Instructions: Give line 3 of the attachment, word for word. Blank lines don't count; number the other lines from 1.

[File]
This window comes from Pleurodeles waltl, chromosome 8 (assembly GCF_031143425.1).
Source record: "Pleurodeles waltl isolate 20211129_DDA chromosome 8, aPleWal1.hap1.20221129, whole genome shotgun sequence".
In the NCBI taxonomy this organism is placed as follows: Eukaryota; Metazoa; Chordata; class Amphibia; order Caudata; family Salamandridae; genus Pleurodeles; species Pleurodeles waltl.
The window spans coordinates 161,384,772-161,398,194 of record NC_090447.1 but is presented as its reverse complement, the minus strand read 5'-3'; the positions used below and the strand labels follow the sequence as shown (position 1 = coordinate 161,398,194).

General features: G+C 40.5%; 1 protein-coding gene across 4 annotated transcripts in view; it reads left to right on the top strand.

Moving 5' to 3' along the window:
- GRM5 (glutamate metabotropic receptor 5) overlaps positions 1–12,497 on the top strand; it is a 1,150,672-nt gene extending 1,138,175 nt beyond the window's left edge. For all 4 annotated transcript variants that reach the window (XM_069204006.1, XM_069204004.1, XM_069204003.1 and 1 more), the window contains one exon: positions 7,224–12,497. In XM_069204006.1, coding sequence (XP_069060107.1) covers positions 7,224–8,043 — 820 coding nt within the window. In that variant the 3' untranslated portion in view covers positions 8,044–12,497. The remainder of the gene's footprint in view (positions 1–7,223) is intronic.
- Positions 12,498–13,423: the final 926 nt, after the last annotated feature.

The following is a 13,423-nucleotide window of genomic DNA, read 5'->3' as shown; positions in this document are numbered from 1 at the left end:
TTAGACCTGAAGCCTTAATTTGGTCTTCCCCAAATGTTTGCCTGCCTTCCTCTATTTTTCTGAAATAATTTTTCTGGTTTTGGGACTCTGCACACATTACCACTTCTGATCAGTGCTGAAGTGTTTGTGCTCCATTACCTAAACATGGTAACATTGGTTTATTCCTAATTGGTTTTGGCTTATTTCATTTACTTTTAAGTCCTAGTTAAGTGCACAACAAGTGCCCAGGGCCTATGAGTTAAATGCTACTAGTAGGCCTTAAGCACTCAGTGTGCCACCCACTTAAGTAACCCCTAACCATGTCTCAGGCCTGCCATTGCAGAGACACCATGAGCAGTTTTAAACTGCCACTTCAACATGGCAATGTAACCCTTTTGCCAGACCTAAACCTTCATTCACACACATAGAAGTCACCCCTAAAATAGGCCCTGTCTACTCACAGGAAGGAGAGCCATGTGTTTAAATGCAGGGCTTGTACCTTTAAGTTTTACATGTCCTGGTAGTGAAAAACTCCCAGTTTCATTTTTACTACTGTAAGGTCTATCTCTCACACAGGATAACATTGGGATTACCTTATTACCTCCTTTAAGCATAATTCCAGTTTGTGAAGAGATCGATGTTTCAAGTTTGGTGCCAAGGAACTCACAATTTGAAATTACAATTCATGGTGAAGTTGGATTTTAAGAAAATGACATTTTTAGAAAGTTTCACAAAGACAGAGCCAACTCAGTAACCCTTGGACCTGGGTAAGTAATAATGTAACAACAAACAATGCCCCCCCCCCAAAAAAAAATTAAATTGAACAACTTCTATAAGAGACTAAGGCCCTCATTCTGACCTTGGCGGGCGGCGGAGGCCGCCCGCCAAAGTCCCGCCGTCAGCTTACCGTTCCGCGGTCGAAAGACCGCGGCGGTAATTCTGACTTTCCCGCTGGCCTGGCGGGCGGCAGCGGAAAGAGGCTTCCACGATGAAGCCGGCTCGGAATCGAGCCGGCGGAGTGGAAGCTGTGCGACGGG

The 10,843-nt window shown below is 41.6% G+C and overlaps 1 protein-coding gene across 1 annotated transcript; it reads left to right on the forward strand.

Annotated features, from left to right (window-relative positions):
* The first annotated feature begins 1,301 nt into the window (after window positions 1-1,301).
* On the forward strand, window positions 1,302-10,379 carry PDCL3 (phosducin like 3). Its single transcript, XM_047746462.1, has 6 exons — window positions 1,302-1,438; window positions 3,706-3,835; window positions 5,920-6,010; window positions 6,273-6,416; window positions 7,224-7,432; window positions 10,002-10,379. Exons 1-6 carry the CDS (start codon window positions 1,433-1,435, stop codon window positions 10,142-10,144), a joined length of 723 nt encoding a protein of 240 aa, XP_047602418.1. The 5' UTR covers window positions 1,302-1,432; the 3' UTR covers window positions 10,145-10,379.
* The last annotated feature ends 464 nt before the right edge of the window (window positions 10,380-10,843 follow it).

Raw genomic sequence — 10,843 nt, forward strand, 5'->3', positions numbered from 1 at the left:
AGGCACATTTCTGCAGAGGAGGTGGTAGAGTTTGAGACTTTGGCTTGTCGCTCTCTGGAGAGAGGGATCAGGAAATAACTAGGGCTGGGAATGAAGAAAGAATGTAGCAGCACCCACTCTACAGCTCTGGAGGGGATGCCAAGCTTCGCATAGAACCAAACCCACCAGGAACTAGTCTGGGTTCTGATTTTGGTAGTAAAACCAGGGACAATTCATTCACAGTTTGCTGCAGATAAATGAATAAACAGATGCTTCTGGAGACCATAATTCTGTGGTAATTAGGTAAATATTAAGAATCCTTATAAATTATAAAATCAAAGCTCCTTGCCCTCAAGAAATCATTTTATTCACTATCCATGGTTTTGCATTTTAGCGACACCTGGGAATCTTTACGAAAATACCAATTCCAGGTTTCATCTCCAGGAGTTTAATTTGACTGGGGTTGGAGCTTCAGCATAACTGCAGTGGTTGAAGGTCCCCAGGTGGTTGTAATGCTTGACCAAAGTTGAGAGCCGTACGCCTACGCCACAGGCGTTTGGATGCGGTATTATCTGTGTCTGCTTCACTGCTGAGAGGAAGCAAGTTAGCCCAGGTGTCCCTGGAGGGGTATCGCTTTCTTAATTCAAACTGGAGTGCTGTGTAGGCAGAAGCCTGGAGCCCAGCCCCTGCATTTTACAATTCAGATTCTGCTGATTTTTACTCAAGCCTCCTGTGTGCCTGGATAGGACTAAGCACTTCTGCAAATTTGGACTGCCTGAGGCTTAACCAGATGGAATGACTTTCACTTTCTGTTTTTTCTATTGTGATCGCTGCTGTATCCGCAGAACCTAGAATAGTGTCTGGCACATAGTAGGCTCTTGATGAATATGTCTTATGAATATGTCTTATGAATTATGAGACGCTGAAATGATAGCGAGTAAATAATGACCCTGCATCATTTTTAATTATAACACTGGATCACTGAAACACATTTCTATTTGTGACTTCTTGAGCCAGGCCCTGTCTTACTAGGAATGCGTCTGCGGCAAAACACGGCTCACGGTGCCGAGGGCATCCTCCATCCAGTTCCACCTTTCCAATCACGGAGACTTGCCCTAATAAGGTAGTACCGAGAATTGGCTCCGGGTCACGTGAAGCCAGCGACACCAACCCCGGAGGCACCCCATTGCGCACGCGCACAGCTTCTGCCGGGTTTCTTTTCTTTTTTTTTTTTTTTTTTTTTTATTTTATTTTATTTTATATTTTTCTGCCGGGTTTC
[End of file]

In the NCBI taxonomy this organism is placed as follows: Eukaryota; Metazoa; Chordata; class Amphibia; order Caudata; family Salamandridae; genus Pleurodeles; species Pleurodeles waltl.